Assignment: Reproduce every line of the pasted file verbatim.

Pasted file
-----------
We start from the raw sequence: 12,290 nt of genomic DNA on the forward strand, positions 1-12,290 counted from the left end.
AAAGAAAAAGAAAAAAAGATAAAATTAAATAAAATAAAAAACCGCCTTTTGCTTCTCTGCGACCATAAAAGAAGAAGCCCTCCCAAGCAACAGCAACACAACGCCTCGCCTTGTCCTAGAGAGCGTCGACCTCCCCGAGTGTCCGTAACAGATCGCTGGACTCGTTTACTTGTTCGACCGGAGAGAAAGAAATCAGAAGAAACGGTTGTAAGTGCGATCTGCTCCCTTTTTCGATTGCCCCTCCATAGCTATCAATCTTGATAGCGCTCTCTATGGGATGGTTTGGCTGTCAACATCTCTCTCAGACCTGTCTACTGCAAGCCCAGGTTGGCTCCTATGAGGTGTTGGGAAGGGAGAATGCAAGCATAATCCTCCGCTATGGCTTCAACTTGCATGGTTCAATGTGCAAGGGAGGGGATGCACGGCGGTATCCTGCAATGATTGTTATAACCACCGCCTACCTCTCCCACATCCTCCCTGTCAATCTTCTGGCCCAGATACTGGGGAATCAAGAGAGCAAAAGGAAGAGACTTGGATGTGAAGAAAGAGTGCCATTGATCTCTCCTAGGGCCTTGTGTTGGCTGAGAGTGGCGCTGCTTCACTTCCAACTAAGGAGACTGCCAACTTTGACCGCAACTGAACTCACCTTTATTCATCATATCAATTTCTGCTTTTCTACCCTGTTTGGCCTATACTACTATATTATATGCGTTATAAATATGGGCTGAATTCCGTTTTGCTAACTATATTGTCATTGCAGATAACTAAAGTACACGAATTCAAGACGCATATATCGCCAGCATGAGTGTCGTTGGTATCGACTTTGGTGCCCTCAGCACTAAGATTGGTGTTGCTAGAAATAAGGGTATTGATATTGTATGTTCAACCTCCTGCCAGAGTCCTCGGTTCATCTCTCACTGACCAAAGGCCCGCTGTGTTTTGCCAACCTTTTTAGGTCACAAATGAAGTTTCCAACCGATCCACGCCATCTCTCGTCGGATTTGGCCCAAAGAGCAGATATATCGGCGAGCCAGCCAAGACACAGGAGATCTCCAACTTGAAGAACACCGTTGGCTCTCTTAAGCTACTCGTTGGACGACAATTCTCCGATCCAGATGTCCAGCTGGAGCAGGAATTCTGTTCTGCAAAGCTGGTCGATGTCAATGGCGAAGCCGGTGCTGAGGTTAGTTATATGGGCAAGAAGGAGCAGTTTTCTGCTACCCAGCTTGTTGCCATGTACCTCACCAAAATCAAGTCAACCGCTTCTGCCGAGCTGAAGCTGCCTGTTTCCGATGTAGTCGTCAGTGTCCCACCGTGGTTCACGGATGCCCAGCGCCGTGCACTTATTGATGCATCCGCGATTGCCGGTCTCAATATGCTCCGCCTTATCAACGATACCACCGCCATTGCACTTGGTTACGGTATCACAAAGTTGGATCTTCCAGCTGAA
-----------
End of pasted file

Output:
We start from the raw sequence: 12,290 nt of genomic DNA on the forward strand, positions 1-12,290 counted from the left end.
AAAGAAAAAGAAAAAAAGATAAAATTAAATAAAATAAAAAACCGCCTTTTGCTTCTCTGCGACCATAAAAGAAGAAGCCCTCCCAAGCAACAGCAACACAACGCCTCGCCTTGTCCTAGAGAGCGTCGACCTCCCCGAGTGTCCGTAACAGATCGCTGGACTCGTTTACTTGTTCGACCGGAGAGAAAGAAATCAGAAGAAACGGTTGTAAGTGCGATCTGCTCCCTTTTTCGATTGCCCCTCCATAGCTATCAATCTTGATAGCGCTCTCTATGGGATGGTTTGGCTGTCAACATCTCTCTCAGACCTGTCTACTGCAAGCCCAGGTTGGCTCCTATGAGGTGTTGGGAAGGGAGAATGCAAGCATAATCCTCCGCTATGGCTTCAACTTGCATGGTTCAATGTGCAAGGGAGGGGATGCACGGCGGTATCCTGCAATGATTGTTATAACCACCGCCTACCTCTCCCACATCCTCCCTGTCAATCTTCTGGCCCAGATACTGGGGAATCAAGAGAGCAAAAGGAAGAGACTTGGATGTGAAGAAAGAGTGCCATTGATCTCTCCTAGGGCCTTGTGTTGGCTGAGAGTGGCGCTGCTTCACTTCCAACTAAGGAGACTGCCAACTTTGACCGCAACTGAACTCACCTTTATTCATCATATCAATTTCTGCTTTTCTACCCTGTTTGGCCTATACTACTATATTATATGCGTTATAAATATGGGCTGAATTCCGTTTTGCTAACTATATTGTCATTGCAGATAACTAAAGTACACGAATTCAAGACGCATATATCGCCAGCATGAGTGTCGTTGGTATCGACTTTGGTGCCCTCAGCACTAAGATTGGTGTTGCTAGAAATAAGGGTATTGATATTGTATGTTCAACCTCCTGCCAGAGTCCTCGGTTCATCTCTCACTGACCAAAGGCCCGCTGTGTTTTGCCAACCTTTTTAGGTCACAAATGAAGTTTCCAACCGATCCACGCCATCTCTCGTCGGATTTGGCCCAAAGAGCAGATATATCGGCGAGCCAGCCAAGACACAGGAGATCTCCAACTTGAAGAACACCGTTGGCTCTCTTAAGCTACTCGTTGGACGACAATTCTCCGATCCAGATGTCCAGCTGGAGCAGGAATTCTGTTCTGCAAAGCTGGTCGATGTCAATGGCGAAGCCGGTGCTGAGGTTAGTTATATGGGCAAGAAGGAGCAGTTTTCTGCTACCCAGCTTGTTGCCATGTACCTCACCAAAATCAAGTCAACCGCTTCTGCCGAGCTGAAGCTGCCTGTTTCCGATGTAGTCGTCAGTGTCCCACCGTGGTTCACGGATGCCCAGCGCCGTGCACTTATTGATGCATCCGCGATTGCCGGTCTCAATATGCTCCGCCTTATCAACGATACCACCGCCATTGCACTTGGTTACGGTATCACAAAGTTGGATCTTCCAGCTGAA